Embryonic shell diameter values of derived Mesozoic ammonoids mostly fall between 0.5 and 1.5 mm (Fig. 9; compare Landman et al. 1996); although there are some exceptions (see Appendix S2). Several of the Mesozoic ammonoids (e.g., Jurassic Oppeliidae: Palframan 1966, 1967; Neige 1997 or Cretaceous Scaphites: Landman 1985), which possess the smallest embryonic shells, also show clear evidence for dimorphism (Davis et al. 1996). The latter points toward the importance of embryonic shell size in reproductive strategy. The lower limits of embryonic shell diameter (a proxy for egg and hatchling size) and initial chamber size (∼0.5 and 0.3 mm, respectively) might point to certain constructional and physiological constraints (cf. Vance 1973; Boletzky 1993, 1997). Yolky eggs of a few hundred microns are considered to be a minimum size from which an actively jetting cephalopod can be formed (Boletzky 1993).


Some of the more derived Devonian ammonoids have markedly larger adult sizes (body chamber volumes) than their early relatives (e.g., Erbenoceras, Mimosphinctes, and Gyroceratites). This is evident when comparing diameter and body chamber volume for some taxa where size at maturity is well established due to adult modifications (Fig. 11; compare Chlupáč and Turek 1983; Klug 2001a; Korn and Klug 2002, 2003; De Baets et al. in press; Appendix S4). Ammonoids could increase the volume of the body chamber by increasing the diameter, body chamber length, involution, or lateral width (Guex 2003). Trends toward increased diameter, coiling (involution), body chamber length and lateral width have been demonstrated for various ammonoid lineages during the Devonian (Fig. 11; Korn and Klug 2003; Klug and Korn 2004; Monnet et al. 2011b). Our data also illustrate the importance of using body chamber volume as a size measure instead of diameter: for example, Mimagoniatites fecundus has a slightly smaller diameter than Erbenoceras advolvens but a three times larger body chamber volume (Fig. 11).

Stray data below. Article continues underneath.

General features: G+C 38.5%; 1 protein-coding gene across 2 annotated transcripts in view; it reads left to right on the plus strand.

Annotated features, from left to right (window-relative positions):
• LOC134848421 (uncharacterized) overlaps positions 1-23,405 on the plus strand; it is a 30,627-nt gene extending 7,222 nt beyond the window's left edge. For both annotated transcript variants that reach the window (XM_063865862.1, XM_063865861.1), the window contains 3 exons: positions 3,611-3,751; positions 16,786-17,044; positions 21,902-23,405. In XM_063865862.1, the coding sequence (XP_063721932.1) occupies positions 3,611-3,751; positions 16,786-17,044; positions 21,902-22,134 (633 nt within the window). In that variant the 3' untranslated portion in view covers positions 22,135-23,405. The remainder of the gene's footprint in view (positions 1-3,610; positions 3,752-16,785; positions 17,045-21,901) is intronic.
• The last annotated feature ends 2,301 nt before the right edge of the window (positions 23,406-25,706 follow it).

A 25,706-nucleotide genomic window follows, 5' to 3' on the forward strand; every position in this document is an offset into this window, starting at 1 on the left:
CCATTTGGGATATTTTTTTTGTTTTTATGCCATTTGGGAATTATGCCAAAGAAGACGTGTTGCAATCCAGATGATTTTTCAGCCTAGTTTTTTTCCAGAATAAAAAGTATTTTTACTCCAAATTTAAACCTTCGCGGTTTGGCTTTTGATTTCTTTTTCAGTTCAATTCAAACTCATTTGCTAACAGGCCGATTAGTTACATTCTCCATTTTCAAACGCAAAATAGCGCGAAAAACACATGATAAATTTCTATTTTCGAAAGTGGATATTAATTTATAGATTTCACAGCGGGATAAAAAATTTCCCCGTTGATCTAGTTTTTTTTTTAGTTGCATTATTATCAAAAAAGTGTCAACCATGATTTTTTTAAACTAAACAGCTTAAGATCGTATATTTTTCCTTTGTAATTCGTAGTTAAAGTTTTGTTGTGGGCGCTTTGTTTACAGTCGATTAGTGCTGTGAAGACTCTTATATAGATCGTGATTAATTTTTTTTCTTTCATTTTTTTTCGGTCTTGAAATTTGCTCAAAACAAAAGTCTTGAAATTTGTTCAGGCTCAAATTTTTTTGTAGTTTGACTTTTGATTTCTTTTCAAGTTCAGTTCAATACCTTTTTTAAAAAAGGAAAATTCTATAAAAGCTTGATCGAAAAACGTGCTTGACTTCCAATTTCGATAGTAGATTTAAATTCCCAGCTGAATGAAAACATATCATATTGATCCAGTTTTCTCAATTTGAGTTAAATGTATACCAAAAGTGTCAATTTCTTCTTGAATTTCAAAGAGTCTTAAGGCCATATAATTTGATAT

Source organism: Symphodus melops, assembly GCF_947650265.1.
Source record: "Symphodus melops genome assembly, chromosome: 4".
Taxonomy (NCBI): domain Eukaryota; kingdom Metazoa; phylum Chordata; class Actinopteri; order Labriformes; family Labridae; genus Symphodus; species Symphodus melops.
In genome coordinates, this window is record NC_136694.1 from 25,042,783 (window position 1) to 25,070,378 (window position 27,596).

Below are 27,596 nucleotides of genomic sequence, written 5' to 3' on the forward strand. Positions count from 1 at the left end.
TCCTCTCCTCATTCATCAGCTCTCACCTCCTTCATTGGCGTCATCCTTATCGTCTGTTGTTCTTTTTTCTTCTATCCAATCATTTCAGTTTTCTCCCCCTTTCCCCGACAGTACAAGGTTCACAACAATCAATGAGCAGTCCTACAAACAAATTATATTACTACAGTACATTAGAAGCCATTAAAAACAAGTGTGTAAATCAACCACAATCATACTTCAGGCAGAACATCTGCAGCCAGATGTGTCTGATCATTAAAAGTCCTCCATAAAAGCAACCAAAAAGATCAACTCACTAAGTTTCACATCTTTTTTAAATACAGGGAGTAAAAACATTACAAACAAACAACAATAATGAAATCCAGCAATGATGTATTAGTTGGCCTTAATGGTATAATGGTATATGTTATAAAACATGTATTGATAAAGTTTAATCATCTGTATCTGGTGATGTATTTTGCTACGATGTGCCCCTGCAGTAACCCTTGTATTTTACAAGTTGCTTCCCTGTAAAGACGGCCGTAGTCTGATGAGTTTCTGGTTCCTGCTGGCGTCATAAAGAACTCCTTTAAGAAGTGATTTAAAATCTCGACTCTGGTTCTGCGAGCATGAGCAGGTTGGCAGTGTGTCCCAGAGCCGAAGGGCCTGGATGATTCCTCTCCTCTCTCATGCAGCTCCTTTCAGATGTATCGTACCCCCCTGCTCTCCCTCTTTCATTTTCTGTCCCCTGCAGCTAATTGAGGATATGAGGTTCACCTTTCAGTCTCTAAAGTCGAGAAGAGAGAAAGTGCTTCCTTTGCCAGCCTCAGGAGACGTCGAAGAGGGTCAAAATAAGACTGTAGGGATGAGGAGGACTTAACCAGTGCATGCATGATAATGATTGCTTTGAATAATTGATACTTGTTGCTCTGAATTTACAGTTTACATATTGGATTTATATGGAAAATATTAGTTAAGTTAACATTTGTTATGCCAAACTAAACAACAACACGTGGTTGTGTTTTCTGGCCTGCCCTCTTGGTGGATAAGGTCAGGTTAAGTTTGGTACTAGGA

Figure 11.

Adult and embryonic morphology of Devonian ammonoids with estimates of body chamber volumes, egg volumes, and number of eggs produced per adult female. Note the increase in shell size, body chamber volume, and number of eggs produced as well as the decrease in embryonic shell size and thus egg size. (A) Superfamily assignment. (B) Last known whorl cross sections. (C) Adult shell morphology with the last septum indicating the end of the body chamber. (D) Embryonic shell. (E) Phylogenetic relationships. (F) Table with measured, calculated, and estimated maximum values of these taxa. From left to right: Erbenoceras advolvens, Mimosphinctes (embryonic shell of Mimosphinctes zlichovensis and adult shell of the closely related Mimosphinctes cantabricus), Gyroceratites gracilites, Mimagoniatites fecundus, Agoniatites vanuxemi, Manticoceras. Some drawings have been modified from Bogoslovsky (1969), House (1996), Klug (2001a), Korn and Klug (2002, 2007), and De Baets et al. (in press).


Several theories have been put forward about the implications and causes of progressive coiling of early ammonoids and shelled mollusks in general (House 1985, 1996; Vermeij 1987; Nützel and Frýda 2003; Kröger 2005; Klug 2007; Frýda et al. 2008; Klug et al. 2010). They involve changes in reproductive strategies, mode of life, and predatory pressure. In many cases (e.g., ammonoids and gastropods; compare House 1996; Fryda and Nützel 2003; Fryda et al. 2008), it is unclear if the loss of openly coiled inner whorls could have occurred by the extinction of lineages with forms having an umbilical window or by the gradual closure of the window, through evolution of ontogeny. We will now briefly discuss how progressive coiling of the embryonic shell might have changed the reproductive strategy in early ammonoids and possible drivers of the progressive coiling of the embryonic shell of early ammonoids.


In Recent cephalopods, there is a clear trade-off between egg size/volume and fecundity or number of offspring (Fig. 10; compare Calow 1987; Boyle and Rodhouse 2005). The progressive coiling and reduction in size of the embryonic shell within the early evolution of ammonoids might therefore have partially involved a change in reproductive strategy as suggested by House (1996), especially in forms with larger adult sizes. This is not only supported by actualistic comparisons, but also by our egg number estimates. Early ammonoids (e.g., Mimosphinctidae) had markedly larger embryonic shells and therefore a lower fecundity (35–135) than more derived ammonoids (e.g., Mimagoniatitidae, Agoniatitidae, and Gephuroceratidae) with estimates between 3400 and 220,000 eggs, which falls in the range of pelagic coleoids (Fig. 10).